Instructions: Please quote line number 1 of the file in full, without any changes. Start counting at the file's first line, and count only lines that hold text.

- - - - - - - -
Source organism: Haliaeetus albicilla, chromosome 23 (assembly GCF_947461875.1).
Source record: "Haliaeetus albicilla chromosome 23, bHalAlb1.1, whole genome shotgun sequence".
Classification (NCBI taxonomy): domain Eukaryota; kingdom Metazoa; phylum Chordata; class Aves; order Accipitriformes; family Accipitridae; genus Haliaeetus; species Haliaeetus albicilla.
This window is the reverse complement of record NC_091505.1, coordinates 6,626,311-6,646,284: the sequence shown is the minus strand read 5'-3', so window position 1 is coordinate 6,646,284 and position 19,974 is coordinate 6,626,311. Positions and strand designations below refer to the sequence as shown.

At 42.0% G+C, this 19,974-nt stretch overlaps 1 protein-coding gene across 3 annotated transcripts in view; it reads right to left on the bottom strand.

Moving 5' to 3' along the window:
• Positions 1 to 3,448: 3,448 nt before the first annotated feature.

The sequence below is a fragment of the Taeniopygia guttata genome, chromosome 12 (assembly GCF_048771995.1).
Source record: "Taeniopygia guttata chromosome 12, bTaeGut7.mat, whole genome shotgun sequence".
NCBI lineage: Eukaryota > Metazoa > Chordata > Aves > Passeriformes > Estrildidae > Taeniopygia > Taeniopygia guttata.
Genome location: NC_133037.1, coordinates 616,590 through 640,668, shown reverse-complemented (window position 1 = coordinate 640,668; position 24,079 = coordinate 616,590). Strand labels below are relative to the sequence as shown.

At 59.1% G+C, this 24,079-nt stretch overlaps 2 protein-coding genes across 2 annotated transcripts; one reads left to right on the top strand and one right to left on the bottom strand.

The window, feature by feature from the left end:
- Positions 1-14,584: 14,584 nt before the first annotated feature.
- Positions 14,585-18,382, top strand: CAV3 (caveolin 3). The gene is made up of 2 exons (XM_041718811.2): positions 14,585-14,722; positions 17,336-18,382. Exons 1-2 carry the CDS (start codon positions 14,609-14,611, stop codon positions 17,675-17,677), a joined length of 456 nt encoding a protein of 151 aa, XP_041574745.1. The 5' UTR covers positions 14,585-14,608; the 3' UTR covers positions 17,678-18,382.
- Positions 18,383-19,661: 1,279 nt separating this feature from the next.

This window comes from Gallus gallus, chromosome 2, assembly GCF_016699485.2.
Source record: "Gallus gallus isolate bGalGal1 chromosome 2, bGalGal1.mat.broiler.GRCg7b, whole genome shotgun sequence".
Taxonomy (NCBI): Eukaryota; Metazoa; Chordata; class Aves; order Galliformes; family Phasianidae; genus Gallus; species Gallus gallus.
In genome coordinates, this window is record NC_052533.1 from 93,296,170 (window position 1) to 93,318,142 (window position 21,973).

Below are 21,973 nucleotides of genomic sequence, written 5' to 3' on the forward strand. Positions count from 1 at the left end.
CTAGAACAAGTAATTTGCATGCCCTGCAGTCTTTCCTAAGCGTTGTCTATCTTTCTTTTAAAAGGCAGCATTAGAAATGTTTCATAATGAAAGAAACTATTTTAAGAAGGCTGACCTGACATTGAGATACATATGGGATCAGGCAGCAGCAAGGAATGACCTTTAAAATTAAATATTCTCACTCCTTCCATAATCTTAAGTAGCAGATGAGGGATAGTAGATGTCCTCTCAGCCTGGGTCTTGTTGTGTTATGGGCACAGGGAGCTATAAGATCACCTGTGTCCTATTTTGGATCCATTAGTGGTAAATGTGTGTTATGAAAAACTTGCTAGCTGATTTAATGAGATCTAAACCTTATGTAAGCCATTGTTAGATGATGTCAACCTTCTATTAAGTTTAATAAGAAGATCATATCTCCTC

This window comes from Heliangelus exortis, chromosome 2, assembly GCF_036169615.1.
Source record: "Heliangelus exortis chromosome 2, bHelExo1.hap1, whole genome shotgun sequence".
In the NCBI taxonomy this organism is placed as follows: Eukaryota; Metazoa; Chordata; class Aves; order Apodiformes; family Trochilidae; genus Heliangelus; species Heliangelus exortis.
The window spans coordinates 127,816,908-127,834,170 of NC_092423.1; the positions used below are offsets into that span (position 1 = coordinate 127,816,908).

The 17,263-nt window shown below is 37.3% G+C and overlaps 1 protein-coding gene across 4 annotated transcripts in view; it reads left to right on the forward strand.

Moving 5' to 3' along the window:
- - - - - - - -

Source organism: Haliaeetus albicilla, chromosome 23 (assembly GCF_947461875.1).